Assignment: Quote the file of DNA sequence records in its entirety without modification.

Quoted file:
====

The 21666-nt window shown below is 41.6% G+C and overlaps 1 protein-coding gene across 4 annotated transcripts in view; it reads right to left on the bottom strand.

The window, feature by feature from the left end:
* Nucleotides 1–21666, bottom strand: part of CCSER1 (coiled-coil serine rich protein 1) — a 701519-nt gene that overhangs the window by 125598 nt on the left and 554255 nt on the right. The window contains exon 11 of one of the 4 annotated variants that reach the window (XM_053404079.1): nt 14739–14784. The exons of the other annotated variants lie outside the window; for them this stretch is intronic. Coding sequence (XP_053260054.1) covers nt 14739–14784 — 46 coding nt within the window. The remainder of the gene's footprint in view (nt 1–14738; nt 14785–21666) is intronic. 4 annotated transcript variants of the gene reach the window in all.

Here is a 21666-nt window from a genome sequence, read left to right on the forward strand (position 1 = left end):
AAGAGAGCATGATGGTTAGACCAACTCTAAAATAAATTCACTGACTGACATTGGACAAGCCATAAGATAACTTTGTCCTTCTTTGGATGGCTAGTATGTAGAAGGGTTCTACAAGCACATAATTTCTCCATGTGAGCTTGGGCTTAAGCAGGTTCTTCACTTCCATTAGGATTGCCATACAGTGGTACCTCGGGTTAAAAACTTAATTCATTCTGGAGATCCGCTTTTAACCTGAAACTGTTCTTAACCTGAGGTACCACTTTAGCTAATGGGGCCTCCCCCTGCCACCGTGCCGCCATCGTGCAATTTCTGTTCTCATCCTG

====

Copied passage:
The 21666-nt window shown below is 41.6% G+C and overlaps 1 protein-coding gene across 4 annotated transcripts in view; it reads right to left on the bottom strand.

The window, feature by feature from the left end:
* Nucleotides 1–21666, bottom strand: part of CCSER1 (coiled-coil serine rich protein 1) — a 701519-nt gene that overhangs the window by 125598 nt on the left and 554255 nt on the right. The window contains exon 11 of one of the 4 annotated variants that reach the window (XM_053404079.1): nt 14739–14784. The exons of the other annotated variants lie outside the window; for them this stretch is intronic. Coding sequence (XP_053260054.1) covers nt 14739–14784 — 46 coding nt within the window. The remainder of the gene's footprint in view (nt 1–14738; nt 14785–21666) is intronic. 4 annotated transcript variants of the gene reach the window in all.

Here is a 21666-nt window from a genome sequence, read left to right on the forward strand (position 1 = left end):
AAGAGAGCATGATGGTTAGACCAACTCTAAAATAAATTCACTGACTGACATTGGACAAGCCATAAGATAACTTTGTCCTTCTTTGGATGGCTAGTATGTAGAAGGGTTCTACAAGCACATAATTTCTCCATGTGAGCTTGGGCTTAAGCAGGTTCTTCACTTCCATTAGGATTGCCATACAGTGGTACCTCGGGTTAAAAACTTAATTCATTCTGGAGATCCGCTTTTAACCTGAAACTGTTCTTAACCTGAGGTACCACTTTAGCTAATGGGGCCTCCCCCTGCCACCGTGCCGCCATCGTGCAATTTCTGTTCTCATCCTG